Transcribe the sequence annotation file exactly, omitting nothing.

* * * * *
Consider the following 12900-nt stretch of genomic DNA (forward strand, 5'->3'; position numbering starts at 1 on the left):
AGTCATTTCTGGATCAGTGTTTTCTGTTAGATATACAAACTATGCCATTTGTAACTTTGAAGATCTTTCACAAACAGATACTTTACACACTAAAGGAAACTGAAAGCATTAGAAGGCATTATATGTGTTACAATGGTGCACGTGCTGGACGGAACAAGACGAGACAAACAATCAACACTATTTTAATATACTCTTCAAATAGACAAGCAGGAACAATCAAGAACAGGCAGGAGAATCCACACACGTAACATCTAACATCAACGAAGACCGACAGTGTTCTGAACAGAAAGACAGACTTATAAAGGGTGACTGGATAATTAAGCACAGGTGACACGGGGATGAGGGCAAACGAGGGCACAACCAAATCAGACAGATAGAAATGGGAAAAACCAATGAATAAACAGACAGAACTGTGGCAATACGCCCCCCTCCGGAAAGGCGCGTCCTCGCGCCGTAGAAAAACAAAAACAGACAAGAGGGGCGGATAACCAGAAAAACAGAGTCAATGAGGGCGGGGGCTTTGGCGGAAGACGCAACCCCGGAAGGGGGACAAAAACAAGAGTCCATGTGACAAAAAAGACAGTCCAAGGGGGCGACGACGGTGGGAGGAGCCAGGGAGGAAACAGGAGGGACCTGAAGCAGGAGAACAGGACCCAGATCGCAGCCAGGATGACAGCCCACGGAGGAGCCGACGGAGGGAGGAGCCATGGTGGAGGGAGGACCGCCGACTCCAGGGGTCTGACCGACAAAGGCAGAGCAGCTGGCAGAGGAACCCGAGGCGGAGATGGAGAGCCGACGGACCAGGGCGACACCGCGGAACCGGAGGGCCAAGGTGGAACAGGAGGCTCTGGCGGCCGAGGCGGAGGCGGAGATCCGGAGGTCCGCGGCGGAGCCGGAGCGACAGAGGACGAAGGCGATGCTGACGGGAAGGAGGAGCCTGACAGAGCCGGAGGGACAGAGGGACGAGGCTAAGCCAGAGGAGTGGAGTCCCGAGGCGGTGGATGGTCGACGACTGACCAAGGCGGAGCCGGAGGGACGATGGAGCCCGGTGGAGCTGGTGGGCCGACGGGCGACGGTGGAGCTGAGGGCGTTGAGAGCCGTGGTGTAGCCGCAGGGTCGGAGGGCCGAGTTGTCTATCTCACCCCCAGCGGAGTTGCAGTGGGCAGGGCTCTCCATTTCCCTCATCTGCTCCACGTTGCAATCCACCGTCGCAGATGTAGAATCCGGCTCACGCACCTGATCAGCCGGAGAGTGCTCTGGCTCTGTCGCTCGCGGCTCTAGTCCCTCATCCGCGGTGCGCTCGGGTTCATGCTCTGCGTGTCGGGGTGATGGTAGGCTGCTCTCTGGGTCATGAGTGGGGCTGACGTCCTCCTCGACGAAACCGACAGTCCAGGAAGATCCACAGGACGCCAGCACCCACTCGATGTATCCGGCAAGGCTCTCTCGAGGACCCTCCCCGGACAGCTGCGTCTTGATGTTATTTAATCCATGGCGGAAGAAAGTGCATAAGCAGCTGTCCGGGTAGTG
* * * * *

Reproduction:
Consider the following 12900-nt stretch of genomic DNA (forward strand, 5'->3'; position numbering starts at 1 on the left):
AGTCATTTCTGGATCAGTGTTTTCTGTTAGATATACAAACTATGCCATTTGTAACTTTGAAGATCTTTCACAAACAGATACTTTACACACTAAAGGAAACTGAAAGCATTAGAAGGCATTATATGTGTTACAATGGTGCACGTGCTGGACGGAACAAGACGAGACAAACAATCAACACTATTTTAATATACTCTTCAAATAGACAAGCAGGAACAATCAAGAACAGGCAGGAGAATCCACACACGTAACATCTAACATCAACGAAGACCGACAGTGTTCTGAACAGAAAGACAGACTTATAAAGGGTGACTGGATAATTAAGCACAGGTGACACGGGGATGAGGGCAAACGAGGGCACAACCAAATCAGACAGATAGAAATGGGAAAAACCAATGAATAAACAGACAGAACTGTGGCAATACGCCCCCCTCCGGAAAGGCGCGTCCTCGCGCCGTAGAAAAACAAAAACAGACAAGAGGGGCGGATAACCAGAAAAACAGAGTCAATGAGGGCGGGGGCTTTGGCGGAAGACGCAACCCCGGAAGGGGGACAAAAACAAGAGTCCATGTGACAAAAAAGACAGTCCAAGGGGGCGACGACGGTGGGAGGAGCCAGGGAGGAAACAGGAGGGACCTGAAGCAGGAGAACAGGACCCAGATCGCAGCCAGGATGACAGCCCACGGAGGAGCCGACGGAGGGAGGAGCCATGGTGGAGGGAGGACCGCCGACTCCAGGGGTCTGACCGACAAAGGCAGAGCAGCTGGCAGAGGAACCCGAGGCGGAGATGGAGAGCCGACGGACCAGGGCGACACCGCGGAACCGGAGGGCCAAGGTGGAACAGGAGGCTCTGGCGGCCGAGGCGGAGGCGGAGATCCGGAGGTCCGCGGCGGAGCCGGAGCGACAGAGGACGAAGGCGATGCTGACGGGAAGGAGGAGCCTGACAGAGCCGGAGGGACAGAGGGACGAGGCTAAGCCAGAGGAGTGGAGTCCCGAGGCGGTGGATGGTCGACGACTGACCAAGGCGGAGCCGGAGGGACGATGGAGCCCGGTGGAGCTGGTGGGCCGACGGGCGACGGTGGAGCTGAGGGCGTTGAGAGCCGTGGTGTAGCCGCAGGGTCGGAGGGCCGAGTTGTCTATCTCACCCCCAGCGGAGTTGCAGTGGGCAGGGCTCTCCATTTCCCTCATCTGCTCCACGTTGCAATCCACCGTCGCAGATGTAGAATCCGGCTCACGCACCTGATCAGCCGGAGAGTGCTCTGGCTCTGTCGCTCGCGGCTCTAGTCCCTCATCCGCGGTGCGCTCGGGTTCATGCTCTGCGTGTCGGGGTGATGGTAGGCTGCTCTCTGGGTCATGAGTGGGGCTGACGTCCTCCTCGACGAAACCGACAGTCCAGGAAGATCCACAGGACGCCAGCACCCACTCGATGTATCCGGCAAGGCTCTCTCGAGGACCCTCCCCGGACAGCTGCGTCTTGATGTTATTTAATCCATGGCGGAAGAAAGTGCATAAGCAGCTGTCCGGGTAGTG